Principles of treatment
- You should be treated by a specialist doctor or team, experienced in treating patients with SCD. If the specialist is a long way from your home then some of your treatment may be with a more local hospital or doctor – but the local doctors should get advice from your specialist.
- Because symptoms of SCD can start suddenly, you should be able to see a doctor and get hospital treatment urgently, as and when needed.
- You can be shown how to recognise symptoms (in yourself or your child), so that treatment can be started quickly.
- Treatment should be tailored to your individual needs.
- It is important to take preventative treatments against infection, and to attend your check-ups.
What causes sickle cell disease (SCD)?
The cause is inherited (genetic). It is a change in the genes which tell the body how to make an important protein called haemoglobin. To get SCD, you need to have two altered haemoglobin genes, one from each parent. If you only have one of these genes, you will have sickle cell trait, which is very much milder.
The most common type of SCD is where you have two sickle cell genes (sickle cell anaemia). The medical shorthand for this is haemoglobin SS or HbSS. Other types of SCD involve one sickle cell gene plus another abnormal haemoglobin gene of a different type. These include: haemoglobin SC; haemoglobin S/beta thalassaemia; haemoglobin S/Lepore; haemoglobin SO Arab.
The symptoms, diagnosis and treatment are similar for all the sickle cell conditions.
How do the sickle cell genes cause SCD?
Sickle cell genes affect the production of an important chemical called haemoglobin. Haemoglobin is located in red blood cells, which are part of the blood. Haemoglobin carries oxygen and gives blood its red colour.
The sickle cell genes make the body produce abnormal haemoglobin called HbS. (Normal haemoglobin is called HbA.) HbS behaves differently from HbA. Under certain conditions, HbS makes the red blood cells change shape – instead of the normal doughnut shape, they become sickle-shaped, like a crescent moon. This is called sickling. Conditions which trigger sickling are cold, infection, lack of fluid in the body (dehydration), low oxygen, and acid (acid is produced in hard physical exercise).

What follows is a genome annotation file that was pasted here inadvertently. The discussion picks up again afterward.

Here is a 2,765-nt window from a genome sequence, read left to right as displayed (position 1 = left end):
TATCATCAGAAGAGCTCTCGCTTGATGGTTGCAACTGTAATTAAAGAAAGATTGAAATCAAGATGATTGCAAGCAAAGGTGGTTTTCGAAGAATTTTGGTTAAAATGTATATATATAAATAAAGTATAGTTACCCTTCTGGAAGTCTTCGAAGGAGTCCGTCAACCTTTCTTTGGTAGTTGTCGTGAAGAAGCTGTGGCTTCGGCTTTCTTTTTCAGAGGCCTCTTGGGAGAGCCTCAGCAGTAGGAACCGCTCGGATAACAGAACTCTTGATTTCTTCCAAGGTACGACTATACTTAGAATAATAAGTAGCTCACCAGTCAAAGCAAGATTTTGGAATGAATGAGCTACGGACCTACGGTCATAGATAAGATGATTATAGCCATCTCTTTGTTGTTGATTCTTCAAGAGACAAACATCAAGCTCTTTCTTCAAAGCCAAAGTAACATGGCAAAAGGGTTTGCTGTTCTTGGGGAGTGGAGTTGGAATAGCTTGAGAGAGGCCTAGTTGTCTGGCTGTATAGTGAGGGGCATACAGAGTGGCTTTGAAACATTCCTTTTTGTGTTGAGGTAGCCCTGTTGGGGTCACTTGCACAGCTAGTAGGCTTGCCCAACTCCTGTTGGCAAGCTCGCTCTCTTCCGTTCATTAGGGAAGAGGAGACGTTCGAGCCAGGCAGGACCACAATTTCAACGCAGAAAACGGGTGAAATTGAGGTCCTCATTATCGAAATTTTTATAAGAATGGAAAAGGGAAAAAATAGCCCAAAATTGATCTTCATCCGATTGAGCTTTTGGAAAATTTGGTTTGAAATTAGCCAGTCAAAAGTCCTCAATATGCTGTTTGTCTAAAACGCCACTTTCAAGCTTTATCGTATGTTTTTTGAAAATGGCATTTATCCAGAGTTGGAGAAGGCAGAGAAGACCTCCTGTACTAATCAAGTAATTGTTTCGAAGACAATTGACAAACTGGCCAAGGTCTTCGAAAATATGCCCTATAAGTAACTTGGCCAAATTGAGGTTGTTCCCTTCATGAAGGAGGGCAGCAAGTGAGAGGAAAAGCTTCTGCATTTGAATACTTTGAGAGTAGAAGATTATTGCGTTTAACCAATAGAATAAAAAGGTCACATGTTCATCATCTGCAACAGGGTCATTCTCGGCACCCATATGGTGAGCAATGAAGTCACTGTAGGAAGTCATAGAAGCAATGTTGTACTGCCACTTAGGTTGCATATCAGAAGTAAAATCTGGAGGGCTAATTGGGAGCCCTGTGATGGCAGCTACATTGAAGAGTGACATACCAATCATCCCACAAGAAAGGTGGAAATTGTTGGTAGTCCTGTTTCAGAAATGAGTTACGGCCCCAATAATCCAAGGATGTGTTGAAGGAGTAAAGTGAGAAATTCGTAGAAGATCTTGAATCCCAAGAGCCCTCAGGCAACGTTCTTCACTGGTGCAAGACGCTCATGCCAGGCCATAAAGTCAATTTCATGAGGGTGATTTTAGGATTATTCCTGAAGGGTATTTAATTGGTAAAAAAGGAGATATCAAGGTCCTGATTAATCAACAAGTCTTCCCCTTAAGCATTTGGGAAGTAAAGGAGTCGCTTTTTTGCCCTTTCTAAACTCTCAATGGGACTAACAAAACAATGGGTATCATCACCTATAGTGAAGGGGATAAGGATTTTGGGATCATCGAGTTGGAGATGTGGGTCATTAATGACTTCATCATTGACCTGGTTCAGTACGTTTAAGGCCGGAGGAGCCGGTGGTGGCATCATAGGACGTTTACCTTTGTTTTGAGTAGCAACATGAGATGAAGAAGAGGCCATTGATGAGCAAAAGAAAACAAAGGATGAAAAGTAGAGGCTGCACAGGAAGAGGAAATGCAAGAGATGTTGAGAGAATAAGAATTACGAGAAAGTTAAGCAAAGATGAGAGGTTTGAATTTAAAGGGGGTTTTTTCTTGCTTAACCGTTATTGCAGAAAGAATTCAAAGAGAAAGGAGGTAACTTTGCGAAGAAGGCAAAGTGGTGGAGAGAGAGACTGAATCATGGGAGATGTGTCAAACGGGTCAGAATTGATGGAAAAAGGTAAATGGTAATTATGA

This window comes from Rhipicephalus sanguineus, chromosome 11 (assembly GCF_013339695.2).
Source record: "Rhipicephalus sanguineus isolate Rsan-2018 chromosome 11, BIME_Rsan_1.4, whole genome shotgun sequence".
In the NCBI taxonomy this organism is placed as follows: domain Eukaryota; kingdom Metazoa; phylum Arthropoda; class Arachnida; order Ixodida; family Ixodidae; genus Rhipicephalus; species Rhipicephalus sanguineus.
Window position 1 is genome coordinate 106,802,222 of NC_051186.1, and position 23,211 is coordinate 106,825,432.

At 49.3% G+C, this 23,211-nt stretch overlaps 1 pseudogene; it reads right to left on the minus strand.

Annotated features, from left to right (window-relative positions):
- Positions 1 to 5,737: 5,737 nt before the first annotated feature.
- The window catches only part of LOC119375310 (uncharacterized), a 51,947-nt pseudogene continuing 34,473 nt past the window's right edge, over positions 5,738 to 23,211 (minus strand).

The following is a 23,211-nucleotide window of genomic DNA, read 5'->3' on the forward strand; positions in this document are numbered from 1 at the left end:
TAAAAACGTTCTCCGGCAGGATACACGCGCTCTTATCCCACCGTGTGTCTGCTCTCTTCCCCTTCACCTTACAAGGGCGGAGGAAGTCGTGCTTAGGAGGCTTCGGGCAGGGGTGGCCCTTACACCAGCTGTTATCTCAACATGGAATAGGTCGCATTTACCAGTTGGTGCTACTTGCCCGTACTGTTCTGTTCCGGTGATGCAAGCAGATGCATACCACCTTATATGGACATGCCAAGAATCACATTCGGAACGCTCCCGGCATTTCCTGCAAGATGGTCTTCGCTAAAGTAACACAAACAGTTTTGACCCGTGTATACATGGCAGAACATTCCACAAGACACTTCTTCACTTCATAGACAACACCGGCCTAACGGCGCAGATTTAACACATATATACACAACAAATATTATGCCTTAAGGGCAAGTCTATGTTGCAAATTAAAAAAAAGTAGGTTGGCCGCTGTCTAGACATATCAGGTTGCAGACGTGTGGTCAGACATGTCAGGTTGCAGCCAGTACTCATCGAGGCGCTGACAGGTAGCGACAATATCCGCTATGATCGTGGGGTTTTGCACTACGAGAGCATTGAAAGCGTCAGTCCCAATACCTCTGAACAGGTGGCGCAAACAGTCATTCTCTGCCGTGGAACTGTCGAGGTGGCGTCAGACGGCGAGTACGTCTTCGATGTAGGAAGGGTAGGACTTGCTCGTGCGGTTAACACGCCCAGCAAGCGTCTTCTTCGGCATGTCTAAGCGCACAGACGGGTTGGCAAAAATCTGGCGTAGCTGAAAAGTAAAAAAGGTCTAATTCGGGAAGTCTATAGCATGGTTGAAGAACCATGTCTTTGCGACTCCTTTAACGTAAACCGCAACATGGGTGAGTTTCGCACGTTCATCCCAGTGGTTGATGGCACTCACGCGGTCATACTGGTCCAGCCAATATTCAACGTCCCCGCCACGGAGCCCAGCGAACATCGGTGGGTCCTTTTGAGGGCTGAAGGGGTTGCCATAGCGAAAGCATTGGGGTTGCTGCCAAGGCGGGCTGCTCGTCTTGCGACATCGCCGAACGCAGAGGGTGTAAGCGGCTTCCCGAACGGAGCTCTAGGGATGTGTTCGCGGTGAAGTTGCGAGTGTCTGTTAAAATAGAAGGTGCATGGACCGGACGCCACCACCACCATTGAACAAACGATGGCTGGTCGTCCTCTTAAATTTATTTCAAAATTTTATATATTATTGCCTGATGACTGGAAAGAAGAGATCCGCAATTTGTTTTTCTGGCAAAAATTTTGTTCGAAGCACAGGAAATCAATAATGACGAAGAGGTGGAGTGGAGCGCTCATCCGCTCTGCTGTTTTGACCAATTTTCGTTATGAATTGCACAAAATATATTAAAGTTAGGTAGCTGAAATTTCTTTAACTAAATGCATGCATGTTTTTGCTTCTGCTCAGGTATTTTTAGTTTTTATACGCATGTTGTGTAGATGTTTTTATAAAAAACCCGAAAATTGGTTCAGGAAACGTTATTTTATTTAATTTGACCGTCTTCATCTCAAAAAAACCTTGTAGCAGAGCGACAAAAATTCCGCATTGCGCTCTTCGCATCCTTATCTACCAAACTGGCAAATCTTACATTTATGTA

What happens to the sickle cells?
The sickle cells containing mostly HbS are harder and less flexible than normal red blood cells. So, they can get stuck in small blood vessels and block them. This can happen quite suddenly, causing various symptoms which are known as a sickle cell crisis (explained below). Repeated blockages can also lead to complications occurring.
The sickle cells are destroyed more easily than normal red blood cells. This means that people with SCD tend to be short of red blood cells and have a moderate and persistent anaemia. A moderate anaemia is not usually a problem because the HbS (the different haemoglobin) carries oxygen well, and the body can compensate. However, you may get bouts of severe anaemia for various reasons. For example, if too much blood goes to the spleen, if too many red blood cells break down at the same time, or due to certain infections which stop blood cells being made. A severe anaemia can make you very ill.
Sickle cell anemia is an inherited form of anemia — a condition in which there aren’t enough healthy red blood cells to carry adequate oxygen throughout your body.
Normally, your red blood cells are flexible and round, moving easily through your blood vessels. In sickle cell anemia, the red blood cells become rigid and sticky and are shaped like sickles or crescent moons. These irregularly shaped cells can get stuck in small blood vessels, which can slow or block blood flow and oxygen to parts of the body.
There’s no cure for most people with sickle cell anemia. But treatments can relieve pain and help prevent problems associated with the disease.